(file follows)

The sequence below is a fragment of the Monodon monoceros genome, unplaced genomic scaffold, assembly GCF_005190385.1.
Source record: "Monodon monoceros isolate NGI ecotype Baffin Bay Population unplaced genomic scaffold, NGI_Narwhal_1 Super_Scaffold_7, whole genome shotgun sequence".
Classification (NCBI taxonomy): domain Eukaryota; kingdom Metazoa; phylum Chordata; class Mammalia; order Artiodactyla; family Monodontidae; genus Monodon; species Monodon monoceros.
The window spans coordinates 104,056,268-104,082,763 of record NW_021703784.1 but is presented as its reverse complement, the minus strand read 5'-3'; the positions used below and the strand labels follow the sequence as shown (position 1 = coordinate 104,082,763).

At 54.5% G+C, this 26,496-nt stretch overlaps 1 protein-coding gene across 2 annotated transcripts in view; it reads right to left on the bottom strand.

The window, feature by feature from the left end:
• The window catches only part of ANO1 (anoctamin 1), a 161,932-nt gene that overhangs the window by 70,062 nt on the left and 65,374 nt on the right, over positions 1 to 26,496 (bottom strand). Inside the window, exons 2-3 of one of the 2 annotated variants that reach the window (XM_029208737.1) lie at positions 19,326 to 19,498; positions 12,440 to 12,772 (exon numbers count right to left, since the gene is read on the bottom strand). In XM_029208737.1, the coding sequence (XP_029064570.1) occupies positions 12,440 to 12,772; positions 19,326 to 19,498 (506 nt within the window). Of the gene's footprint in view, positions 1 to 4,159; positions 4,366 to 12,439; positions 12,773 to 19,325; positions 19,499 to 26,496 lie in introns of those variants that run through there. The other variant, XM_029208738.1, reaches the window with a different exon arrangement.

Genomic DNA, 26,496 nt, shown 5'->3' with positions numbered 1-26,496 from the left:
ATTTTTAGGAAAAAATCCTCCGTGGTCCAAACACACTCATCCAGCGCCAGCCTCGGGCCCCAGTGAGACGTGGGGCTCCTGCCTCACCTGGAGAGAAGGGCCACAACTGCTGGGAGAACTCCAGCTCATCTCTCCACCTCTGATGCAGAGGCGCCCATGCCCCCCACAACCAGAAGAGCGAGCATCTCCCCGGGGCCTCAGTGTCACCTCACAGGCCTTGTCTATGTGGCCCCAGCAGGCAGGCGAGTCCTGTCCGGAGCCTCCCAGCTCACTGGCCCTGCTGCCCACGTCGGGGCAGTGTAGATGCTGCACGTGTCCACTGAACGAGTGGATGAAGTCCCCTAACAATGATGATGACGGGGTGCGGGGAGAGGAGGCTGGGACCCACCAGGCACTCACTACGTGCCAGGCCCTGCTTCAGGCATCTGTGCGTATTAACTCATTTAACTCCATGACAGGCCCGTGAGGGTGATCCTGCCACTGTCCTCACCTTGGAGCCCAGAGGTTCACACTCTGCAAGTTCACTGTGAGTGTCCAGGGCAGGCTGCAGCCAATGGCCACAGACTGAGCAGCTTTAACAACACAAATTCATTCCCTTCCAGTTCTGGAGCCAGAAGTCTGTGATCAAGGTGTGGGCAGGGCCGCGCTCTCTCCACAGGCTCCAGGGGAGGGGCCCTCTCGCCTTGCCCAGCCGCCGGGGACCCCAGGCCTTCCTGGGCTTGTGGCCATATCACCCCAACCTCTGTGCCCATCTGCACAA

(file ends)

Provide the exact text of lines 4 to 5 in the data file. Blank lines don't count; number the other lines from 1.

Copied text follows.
The window spans coordinates 104,056,268-104,082,763 of record NW_021703784.1 but is presented as its reverse complement, the minus strand read 5'-3'; the positions used below and the strand labels follow the sequence as shown (position 1 = coordinate 104,082,763).

At 54.5% G+C, this 26,496-nt stretch overlaps 1 protein-coding gene across 2 annotated transcripts in view; it reads right to left on the bottom strand.